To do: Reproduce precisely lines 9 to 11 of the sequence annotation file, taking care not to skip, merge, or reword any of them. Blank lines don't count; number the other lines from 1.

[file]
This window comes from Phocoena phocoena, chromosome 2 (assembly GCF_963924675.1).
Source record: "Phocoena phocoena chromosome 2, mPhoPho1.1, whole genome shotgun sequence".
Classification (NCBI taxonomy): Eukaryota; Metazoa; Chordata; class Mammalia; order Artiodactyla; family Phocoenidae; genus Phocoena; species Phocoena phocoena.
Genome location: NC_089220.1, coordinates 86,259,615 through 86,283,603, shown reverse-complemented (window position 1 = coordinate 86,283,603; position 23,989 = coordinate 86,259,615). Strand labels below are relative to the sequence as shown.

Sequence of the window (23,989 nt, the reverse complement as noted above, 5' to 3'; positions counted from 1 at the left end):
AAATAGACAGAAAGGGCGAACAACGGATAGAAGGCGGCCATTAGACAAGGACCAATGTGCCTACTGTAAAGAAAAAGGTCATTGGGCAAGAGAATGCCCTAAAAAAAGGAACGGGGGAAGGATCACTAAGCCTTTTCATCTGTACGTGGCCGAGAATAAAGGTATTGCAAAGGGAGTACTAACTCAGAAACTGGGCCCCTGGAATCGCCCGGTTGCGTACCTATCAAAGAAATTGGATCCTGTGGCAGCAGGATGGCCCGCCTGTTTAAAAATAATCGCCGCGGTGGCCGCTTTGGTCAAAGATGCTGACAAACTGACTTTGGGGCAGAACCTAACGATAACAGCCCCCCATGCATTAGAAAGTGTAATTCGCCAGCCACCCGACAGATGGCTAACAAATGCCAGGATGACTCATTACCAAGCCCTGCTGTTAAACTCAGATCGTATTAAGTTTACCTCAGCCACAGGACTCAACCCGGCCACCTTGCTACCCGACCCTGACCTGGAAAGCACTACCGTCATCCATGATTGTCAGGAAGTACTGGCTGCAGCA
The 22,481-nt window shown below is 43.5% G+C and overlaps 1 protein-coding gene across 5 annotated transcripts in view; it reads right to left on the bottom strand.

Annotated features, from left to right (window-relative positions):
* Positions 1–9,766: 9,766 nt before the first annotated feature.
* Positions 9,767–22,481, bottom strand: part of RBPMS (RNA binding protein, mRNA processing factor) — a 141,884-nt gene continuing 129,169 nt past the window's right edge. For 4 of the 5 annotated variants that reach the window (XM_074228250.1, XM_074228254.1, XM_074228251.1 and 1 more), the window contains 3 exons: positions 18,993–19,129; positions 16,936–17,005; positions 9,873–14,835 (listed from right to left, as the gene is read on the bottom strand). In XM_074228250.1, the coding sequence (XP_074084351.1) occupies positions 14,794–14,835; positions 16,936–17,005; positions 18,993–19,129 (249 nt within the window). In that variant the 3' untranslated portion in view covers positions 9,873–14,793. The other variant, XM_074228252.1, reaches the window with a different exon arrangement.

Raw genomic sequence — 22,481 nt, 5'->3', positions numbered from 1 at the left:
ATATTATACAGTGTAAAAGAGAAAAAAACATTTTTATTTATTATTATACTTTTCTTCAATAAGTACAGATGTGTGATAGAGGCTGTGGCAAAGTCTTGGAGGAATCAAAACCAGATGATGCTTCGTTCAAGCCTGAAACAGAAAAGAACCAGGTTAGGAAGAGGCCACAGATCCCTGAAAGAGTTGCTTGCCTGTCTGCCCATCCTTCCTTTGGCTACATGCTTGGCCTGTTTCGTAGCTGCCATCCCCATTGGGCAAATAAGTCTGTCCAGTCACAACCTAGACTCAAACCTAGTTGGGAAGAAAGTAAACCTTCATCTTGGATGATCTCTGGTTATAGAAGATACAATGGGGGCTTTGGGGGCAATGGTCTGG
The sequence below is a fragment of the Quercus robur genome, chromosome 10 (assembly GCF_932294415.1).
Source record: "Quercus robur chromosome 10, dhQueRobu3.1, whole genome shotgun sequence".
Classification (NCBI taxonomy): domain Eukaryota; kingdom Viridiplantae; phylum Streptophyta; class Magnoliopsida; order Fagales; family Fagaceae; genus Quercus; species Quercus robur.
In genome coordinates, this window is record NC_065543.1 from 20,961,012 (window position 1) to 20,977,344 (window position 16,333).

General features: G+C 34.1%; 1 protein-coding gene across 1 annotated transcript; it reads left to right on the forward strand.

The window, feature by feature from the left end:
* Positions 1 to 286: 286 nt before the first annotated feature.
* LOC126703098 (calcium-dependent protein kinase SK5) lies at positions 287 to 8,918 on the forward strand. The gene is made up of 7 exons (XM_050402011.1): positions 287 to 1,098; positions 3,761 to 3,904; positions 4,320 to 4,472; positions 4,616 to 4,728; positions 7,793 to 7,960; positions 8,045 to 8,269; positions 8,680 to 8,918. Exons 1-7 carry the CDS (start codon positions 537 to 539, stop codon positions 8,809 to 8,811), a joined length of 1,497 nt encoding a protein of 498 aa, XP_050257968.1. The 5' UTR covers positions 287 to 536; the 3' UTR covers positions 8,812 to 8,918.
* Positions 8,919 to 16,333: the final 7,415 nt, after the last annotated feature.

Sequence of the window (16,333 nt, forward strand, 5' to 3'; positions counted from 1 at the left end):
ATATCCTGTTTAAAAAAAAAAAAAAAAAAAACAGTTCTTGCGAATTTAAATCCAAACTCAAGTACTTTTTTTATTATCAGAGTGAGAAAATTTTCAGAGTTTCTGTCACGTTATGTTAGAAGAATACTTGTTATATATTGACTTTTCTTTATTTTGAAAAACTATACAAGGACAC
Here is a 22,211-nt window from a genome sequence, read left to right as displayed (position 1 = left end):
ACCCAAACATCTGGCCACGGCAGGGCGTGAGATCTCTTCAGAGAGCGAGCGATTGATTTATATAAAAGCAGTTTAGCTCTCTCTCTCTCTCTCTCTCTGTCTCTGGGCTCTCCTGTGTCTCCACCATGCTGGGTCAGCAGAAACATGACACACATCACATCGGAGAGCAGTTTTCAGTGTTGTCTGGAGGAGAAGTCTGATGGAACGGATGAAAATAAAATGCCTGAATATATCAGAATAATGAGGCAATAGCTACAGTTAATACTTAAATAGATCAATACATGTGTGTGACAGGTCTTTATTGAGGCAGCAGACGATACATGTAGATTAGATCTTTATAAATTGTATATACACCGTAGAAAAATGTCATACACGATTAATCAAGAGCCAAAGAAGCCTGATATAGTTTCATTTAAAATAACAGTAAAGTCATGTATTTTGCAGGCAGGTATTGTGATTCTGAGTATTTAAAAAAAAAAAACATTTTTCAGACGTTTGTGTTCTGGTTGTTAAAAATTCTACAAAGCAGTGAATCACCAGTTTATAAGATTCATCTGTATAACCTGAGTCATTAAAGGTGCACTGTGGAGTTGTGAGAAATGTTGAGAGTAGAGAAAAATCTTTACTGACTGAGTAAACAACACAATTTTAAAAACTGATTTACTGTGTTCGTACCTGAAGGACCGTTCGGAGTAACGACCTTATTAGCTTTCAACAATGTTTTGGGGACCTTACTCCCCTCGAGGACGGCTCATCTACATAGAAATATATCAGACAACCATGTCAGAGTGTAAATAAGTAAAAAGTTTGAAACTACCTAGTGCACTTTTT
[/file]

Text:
* Positions 1–9,766: 9,766 nt before the first annotated feature.
* Positions 9,767–22,481, bottom strand: part of RBPMS (RNA binding protein, mRNA processing factor) — a 141,884-nt gene continuing 129,169 nt past the window's right edge. For 4 of the 5 annotated variants that reach the window (XM_074228250.1, XM_074228254.1, XM_074228251.1 and 1 more), the window contains 3 exons: positions 18,993–19,129; positions 16,936–17,005; positions 9,873–14,835 (listed from right to left, as the gene is read on the bottom strand). In XM_074228250.1, the coding sequence (XP_074084351.1) occupies positions 14,794–14,835; positions 16,936–17,005; positions 18,993–19,129 (249 nt within the window). In that variant the 3' untranslated portion in view covers positions 9,873–14,793. The other variant, XM_074228252.1, reaches the window with a different exon arrangement.

Raw genomic sequence — 22,481 nt, 5'->3', positions numbered from 1 at the left: